This is the key phrase of the piss-poor and defiant statement that Amnesty has put out, reaffirming its relationship with that supporter of violent jihad, Moazzam Begg.
Here are two of the most important paragraphs from Amnesty’s defence:
In this complex and polarised world we at Amnesty International face the challenge of communicating clearly the scope of our work with individuals and groups. Amnesty International champions and continues to champion Moazzam Begg’s rights as a former detainee at Guantánamo. He speaks about his own views and experiences, not Amnesty International’s. And Moazzam Begg has never used a platform he shared with Amnesty to speak against the rights of others.
In other words, Amnesty has now started to get to grips with Begg’s politics. They realise that this is a problem.
And the best that they can say is that he hasn’t promoted the more, ahem, problematic components of his politics from an Amnesty platform.
Perhaps he hasn’t. I don’t think I’ve ever seen a Cageprisoners spokesman calling for violent jihad against Britain and in support of the Taliban from an Amnesty platform. They normally save message for University ISOCs and Hizb ut Tahrir platforms, after all.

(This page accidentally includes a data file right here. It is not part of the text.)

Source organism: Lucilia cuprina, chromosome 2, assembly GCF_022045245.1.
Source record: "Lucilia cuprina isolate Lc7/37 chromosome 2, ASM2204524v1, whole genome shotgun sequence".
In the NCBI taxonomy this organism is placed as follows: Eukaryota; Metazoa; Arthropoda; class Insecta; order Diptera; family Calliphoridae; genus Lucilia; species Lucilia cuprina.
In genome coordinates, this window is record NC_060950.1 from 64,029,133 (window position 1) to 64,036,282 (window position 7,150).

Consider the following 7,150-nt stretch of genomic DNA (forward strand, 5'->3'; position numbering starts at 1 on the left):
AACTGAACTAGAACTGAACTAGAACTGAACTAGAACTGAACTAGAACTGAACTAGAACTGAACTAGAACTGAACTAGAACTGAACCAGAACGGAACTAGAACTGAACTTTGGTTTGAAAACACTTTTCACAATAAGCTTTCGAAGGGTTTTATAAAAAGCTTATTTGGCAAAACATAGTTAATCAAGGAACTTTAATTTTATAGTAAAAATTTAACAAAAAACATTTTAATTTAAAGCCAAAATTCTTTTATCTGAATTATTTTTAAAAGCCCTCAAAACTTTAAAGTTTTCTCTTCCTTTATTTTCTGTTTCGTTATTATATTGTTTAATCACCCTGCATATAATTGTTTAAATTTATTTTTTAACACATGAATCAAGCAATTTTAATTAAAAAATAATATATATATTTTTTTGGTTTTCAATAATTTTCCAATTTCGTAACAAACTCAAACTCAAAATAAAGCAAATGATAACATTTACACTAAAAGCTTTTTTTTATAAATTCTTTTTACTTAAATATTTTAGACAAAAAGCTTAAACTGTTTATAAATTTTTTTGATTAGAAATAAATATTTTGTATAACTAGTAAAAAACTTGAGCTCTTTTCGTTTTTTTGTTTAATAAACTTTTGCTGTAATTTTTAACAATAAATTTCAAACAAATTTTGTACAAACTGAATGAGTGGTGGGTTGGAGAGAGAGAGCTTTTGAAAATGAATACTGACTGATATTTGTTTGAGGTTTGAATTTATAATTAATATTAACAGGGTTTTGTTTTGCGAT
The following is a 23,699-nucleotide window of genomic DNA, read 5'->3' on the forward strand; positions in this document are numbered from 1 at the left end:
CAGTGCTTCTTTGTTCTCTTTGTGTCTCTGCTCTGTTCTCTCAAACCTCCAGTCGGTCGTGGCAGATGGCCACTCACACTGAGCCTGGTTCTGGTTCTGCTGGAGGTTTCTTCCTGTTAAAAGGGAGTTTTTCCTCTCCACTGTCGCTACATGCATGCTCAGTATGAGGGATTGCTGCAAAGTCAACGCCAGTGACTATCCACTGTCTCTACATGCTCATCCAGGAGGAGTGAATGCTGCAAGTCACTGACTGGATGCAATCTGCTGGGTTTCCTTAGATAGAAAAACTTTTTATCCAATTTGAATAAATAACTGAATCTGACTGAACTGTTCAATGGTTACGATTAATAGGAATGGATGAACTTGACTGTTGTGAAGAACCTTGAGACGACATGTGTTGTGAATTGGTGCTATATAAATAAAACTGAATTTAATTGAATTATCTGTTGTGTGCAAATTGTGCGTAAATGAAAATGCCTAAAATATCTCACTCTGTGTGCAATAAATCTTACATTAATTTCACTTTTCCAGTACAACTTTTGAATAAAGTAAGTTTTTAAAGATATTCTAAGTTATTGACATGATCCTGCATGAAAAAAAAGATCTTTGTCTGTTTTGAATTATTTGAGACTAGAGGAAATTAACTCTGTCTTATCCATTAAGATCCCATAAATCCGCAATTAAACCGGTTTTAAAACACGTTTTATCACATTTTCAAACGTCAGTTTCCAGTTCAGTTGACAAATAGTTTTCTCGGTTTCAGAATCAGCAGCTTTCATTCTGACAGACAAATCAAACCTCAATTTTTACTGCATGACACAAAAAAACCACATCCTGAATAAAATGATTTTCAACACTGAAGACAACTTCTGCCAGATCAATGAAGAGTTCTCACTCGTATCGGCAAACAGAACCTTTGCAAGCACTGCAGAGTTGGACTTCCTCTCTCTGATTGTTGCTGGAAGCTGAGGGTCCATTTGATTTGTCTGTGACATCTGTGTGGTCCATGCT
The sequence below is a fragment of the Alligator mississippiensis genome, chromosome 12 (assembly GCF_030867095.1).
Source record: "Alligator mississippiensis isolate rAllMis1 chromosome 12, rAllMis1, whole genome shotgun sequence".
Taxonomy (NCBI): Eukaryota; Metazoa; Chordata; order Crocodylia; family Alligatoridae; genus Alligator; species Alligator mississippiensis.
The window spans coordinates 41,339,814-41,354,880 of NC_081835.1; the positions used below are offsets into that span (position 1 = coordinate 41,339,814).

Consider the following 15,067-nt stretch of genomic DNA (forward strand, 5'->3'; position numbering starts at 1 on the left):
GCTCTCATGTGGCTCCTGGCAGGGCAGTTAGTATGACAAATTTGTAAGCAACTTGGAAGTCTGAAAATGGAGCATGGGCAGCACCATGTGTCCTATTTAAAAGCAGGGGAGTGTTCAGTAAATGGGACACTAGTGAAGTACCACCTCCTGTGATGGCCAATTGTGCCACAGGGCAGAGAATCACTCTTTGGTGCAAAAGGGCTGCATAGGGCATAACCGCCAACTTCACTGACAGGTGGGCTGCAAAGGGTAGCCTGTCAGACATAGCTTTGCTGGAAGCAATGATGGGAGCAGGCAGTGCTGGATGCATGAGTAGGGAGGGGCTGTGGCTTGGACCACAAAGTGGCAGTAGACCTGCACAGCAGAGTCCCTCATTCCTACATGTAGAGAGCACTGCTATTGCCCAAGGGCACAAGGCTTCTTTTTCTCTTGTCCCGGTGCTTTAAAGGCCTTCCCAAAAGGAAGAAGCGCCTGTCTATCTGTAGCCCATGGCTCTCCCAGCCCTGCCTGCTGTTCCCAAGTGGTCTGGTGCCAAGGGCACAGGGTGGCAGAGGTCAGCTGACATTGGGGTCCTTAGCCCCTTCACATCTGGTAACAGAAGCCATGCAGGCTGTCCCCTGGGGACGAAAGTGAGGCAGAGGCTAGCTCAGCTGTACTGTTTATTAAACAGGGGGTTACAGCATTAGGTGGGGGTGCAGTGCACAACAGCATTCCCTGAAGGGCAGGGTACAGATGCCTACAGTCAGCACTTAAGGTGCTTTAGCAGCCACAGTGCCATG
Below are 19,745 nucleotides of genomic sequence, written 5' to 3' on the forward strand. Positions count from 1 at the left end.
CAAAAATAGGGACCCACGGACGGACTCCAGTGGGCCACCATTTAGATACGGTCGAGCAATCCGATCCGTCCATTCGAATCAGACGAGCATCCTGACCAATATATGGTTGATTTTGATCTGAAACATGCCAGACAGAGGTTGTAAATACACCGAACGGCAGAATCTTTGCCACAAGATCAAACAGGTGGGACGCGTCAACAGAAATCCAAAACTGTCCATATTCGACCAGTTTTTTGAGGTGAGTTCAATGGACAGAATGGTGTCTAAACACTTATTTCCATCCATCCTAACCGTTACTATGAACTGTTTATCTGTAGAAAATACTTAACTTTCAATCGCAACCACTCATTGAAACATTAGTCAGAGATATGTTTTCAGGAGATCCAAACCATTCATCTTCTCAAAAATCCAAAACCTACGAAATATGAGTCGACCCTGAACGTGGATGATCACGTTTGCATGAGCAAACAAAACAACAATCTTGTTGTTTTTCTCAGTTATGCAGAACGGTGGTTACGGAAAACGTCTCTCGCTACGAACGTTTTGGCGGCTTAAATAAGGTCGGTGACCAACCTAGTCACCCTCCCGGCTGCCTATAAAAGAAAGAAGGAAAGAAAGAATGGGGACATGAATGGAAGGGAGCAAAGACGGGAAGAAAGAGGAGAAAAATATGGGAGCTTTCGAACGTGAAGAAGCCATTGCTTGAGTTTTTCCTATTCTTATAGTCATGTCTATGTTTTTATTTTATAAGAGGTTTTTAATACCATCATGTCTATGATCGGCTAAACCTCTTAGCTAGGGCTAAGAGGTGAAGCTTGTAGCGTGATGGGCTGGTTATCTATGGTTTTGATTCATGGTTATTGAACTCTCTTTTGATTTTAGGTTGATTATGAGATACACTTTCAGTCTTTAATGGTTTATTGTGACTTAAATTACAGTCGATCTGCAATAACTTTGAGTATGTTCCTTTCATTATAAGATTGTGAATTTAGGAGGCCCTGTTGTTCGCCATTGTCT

So, looking forward to seeing Nick Griffin on the Amnesty International Free Speech Tour – just as soon as he promises not to preach race hate while standing under the Amnesty banner!
Amnesty International has a long history of demanding justice – in the case of our Counter Terror with Justice Campaign we called for both an end to human rights abuses at Guantánamo and other locations, and called for those detained there to be brought to justice, in fair trials that respected due process.
However, our work for justice and human rights spans a far wider range of issues than counter-terrorism and security. Amnesty International has done considerable research on the Taleban and campaigns to stop violence against women and to promote women’s equality. We continue to take a strong line against abuses by religiously-based insurgent groups and/or governments imposing religious strictures, Islamic or otherwise, in violation of human rights law. Sometimes the people whose rights we defend may not share each others views – but they all have human rights, and all human rights are worth defending.
Moazzam Begg should have had access to a court at the earliest opportunity in order to determine the propriety of his detention.
However, as Gita Sahgal has pointed out:
As a former Guantanamo detainee it was legitimate to hear his experiences, but as a supporter of the Taliban it was absolutely wrong to legitimise him as a partner.
In touring Begg around the world, as Amnesty has done, it crossed the line: from defending the man’s human rights, to promoting the man itself.